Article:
The tiny black flecks found in granite testify to a powerful and recent worldwide Flood. But you have to look closely.

Most people are familiar with granite. Several famous cliffs are made of granite, such as the sheer towering cliffs on either side of the Yosemite Valley—El Capitan and Half Dome (Figure 1). In other places granites cover the ground with large rounded boulders, such as the Devil’s Marbles in central Australia (Figure 2).

We also see granites used for countertops in many home kitchens. Their colorful, interlocking crystals give the rock an elegant, sought-after flecked appearance (Figure 3). Along with glassy, pink, and cream crystals, granites usually contain scattered flakes of a dark, shiny mineral called biotite.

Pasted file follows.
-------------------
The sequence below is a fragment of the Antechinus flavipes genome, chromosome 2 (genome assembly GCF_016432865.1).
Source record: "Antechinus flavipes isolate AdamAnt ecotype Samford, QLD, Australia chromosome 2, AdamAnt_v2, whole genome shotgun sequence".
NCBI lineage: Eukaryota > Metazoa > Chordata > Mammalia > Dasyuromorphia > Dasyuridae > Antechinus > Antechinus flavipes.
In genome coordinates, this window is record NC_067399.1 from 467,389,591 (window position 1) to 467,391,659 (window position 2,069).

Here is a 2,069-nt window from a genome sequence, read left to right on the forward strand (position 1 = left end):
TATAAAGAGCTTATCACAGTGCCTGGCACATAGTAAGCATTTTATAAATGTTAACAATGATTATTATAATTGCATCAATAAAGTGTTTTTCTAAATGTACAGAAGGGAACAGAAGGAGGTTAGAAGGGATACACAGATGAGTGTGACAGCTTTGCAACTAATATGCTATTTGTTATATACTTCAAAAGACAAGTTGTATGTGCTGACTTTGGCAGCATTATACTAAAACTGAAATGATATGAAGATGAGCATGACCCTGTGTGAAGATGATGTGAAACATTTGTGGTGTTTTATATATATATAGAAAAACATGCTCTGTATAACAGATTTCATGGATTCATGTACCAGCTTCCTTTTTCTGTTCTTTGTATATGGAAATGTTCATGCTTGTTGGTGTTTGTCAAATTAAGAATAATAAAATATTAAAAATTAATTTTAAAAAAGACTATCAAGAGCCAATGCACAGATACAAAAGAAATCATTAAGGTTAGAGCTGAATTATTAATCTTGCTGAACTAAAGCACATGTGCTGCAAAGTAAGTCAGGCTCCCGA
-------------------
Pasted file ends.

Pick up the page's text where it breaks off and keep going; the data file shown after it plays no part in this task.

These are more than just pretty rocks. They have amazing stories to tell. Just one of those stories has to do with the flakes of biotite. Sometime during the Flood, these flakes were damaged at the atomic level. If we can piece together their story, these flakes can tell us more about the forces that God used to judge the earth during the Flood—and to form new granites from molten conditions in only hours or days, not millions of years.

But to investigate that story requires a bit of background on that tiny black mineral found in granite. The first article in this three-part series explains a few things we can learn about a rock’s history by looking at it under a microscope. God placed phenomenal clues in nature about the Flood’s history, if we only know where to look. Understanding these evidences helps us to glorify “the God of the hills” (1 Kings 20:28).

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